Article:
5 minute read
While summer and fall are popular times of year to visit the Keweenaw, it’s the winter season that truly defines this magical place. Beginning in late October, successive layers of powdery snow begin to blanket the landscape. The result is a breathtaking winter wonderland where evergreen boughs become dusted with snowflakes, and previously churning waterfalls and streams slow to a standstill. While our days become shorter, this only accentuates the beauty of a clear night sky and increases the chance of seeing an inspiring display of the Northern Lights. With nearly 270 inches of reliable snowfall each year, let’s hear what the locals recommend for the ultimate winter Keweenaw experience.
- THE Downhill Destination. The Keweenaw’s probably best known for its amazing outdoor recreation scene and the incredible amount of powder that falls from the sky each winter. Nothing combines those two facets better than Mount Bohemia, which is widely recognized as one of the top downhill skiing scenes in the U.S. With a 900-vertical drop (tops in Michigan), 107 runs (yup, that’s right), and the only cat skiing operation east of the Rockies, it’s easy to see why skiing and snowboarding junkies from all over make the pilgrimage to Lac La Belle winter after winter. This backcountry experience, featuring rugged rock outcroppings, drops, and ungroomed wooded trails, is well worth the drive north.
- Winter Festivals. In the Keweenaw, we celebrate winter for its breathtaking beauty, enduring inspiration, and the joy that a fresh coat of powder brings to outdoor enthusiasts. This is reflected in several amazingly unique festivals that take place in the chillier months. Take Winter Carnival for example. This four-day festival in early February began in 1922 and features dozens of huge, elaborate snow statues, ice carvings, outdoor competitions (like snow-volleyball), comedy skits, queen coronations, sleigh rides, and lots more winter fun. Heikinpaiva, which takes place in January, celebrates the halfway point of winter. Lasting almost an entire month, this event’s roots are tied to the region’s Finnish heritage and is characterized by demonstrations of Finnish music, cuisine, artistry, and outdoor games and activities. Dive in the icy Keweenaw Waterway during the Polar Bear Plunge, speed across the snow on a Finnish kicksled, or carry your spouse in a feat of strength and speed during the annual race in Hancock to win eternal glory.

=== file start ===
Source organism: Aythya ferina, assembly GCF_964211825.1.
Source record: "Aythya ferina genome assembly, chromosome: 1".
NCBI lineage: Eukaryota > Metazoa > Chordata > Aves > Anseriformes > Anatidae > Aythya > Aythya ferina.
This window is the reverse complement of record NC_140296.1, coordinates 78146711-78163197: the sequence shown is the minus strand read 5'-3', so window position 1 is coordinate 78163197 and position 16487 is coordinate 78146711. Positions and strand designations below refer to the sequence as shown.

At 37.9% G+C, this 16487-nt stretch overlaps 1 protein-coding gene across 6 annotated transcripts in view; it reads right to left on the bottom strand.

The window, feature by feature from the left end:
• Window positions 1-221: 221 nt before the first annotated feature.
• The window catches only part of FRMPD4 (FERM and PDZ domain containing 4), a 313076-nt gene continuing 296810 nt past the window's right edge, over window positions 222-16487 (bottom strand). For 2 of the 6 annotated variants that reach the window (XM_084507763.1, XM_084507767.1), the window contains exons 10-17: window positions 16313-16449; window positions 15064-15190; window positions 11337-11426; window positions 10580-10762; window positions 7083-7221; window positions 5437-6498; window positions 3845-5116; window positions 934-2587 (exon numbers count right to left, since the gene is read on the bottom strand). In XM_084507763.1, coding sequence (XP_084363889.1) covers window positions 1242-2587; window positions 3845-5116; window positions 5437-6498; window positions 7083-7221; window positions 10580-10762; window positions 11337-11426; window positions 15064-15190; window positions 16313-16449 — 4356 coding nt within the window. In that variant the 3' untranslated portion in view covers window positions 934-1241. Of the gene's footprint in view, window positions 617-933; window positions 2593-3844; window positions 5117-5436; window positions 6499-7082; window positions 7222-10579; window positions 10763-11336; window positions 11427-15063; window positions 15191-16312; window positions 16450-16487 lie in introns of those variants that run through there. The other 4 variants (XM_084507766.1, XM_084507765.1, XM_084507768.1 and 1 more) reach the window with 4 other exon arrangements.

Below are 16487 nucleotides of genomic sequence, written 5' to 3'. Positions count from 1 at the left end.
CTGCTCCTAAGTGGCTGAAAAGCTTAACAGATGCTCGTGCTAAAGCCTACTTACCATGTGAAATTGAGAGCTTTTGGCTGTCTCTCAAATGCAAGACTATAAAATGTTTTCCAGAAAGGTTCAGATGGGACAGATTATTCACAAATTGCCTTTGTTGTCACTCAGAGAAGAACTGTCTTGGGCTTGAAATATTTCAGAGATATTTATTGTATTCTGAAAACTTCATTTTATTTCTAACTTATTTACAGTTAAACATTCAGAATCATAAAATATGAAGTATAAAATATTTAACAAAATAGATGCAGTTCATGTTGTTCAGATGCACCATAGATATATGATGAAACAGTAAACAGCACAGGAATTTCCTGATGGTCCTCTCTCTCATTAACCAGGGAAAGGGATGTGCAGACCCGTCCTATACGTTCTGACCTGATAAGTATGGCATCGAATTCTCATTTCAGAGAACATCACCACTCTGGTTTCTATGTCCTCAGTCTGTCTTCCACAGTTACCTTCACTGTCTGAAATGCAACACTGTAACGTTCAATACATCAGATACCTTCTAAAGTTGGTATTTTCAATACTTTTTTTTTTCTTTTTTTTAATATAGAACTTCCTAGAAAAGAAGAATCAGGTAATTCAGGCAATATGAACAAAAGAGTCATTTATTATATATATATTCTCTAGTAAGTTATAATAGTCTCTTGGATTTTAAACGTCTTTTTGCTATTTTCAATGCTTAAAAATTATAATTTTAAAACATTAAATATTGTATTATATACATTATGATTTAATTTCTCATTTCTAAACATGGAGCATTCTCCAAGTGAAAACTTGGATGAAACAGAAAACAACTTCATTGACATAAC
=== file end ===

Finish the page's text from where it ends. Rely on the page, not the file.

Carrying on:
- Make like a musher. Have you ever dreamed of racing to glory in the Iditarod? Or, do you have a need to be surrounded by high-energy, four-legged, furry companions? Either way, Otter River Sled Dog Training Center & Wilderness Adventures is here to make your dreams come true. Grab a friend and lead the pack as you traverse up to 10 miles of pristine Keweenaw wilderness as your dog team flies across the snow. Keweenaw Pro-Tip: Mark your calendars for the 11th running of the CopperDog 150 sled dog race: February 28-March 1st, 2020. Watch these furry, world-class athletes from across the globe compete in an exciting three-day, 150-mile race around the Keweenaw!
Sled dogs pull a musher during a CopperDog race in the Keweenaw Peninsula
- Grab your sled and ride. With more than 200 miles of prime trails, it’s no wonder why the Keweenaw is a snowmobiler’s paradise. Take the trail from Houghton all the way to Copper Harbor and be sure to grab a pasty (pronounced past-ee) for the long trip. You can do an informal pasty “trail” by visiting: Roy’s Pasties & Bakery and Suomi Restaurant in Houghton, Amy J’s Kitchen in Hancock, Connie’s Kitchen in Calumet, Toni’s Country Kitchen in Laurium, The Hut just north of Calumet, and The Mohawk Superette in Mohawk. Need a ride? Stop by Copper Country Rentals in Calumet to rent your sled.
- Experience Black Creek Nature Sanctuary. The Keweenaw offers an amazing array of treks perfect for experiencing the sights and sounds of winter. The Black Creek Nature Sanctuary near Calumet is a less-frequented destination where visitors are treated to beautiful views of fantastical ice hills and “volcano vents” formed by ice buildup from Lake Superior. The 242-acre sanctuary features gently rolling trails, forested landscapes and a picturesque lagoon that feeds into Lake Superior during the warmer months. This secluded location is home to abundant local wildlife including beavers, spruce grouse, and the occasional wolf or black bear.
- Fat Tire Biking. If you love biking, you’ve likely noticed a niche, but growing winter trend: fat-tire riding. This sport features fat-tires (4”-5”) normally set to 5-8 psi which helps riders float atop snowy surfaces. The style is gaining traction across all surface types. And in the Keweenaw, snow-biking allows you to experience your favorite trails in a completely new light. Popular places to ride include the Michigan Tech trails in Houghton and Swedetown in Calumet. Be sure to stay hydrated and dress in layers!
A couple enjoying fat tire biking at Swedetown Trails
- Cross Country Skiing. While the Keweenaw’s downhill scene deservedly gets a lot of attention, its Nordic counterpart is one of the best ways to experience the Copper Country during wintertime. Cross-country skiing’s popularity with locals and visitors stems from the region’s numerous trail systems, fresh, powdery snow, and scenic landscapes.
- Enjoy a Sauna: After a thrilling day of winter recreation, it’s time to relax. There’s no better way to do it than enjoying a traditional Finnish sauna which combined hot and cold treatments to excite the senses and then lull them to a pure state of bliss. Lucky for you, we’ve got just the spot: Mount Bohemia’s Nordic Spa in Lac La Belle. After several rounds, you’ll be rejuvenated and ready for another day of exploring the Keweenaw’s winter wonderland.
Mount Bohemia’s Nordic Spa rejuvenates the body and soul.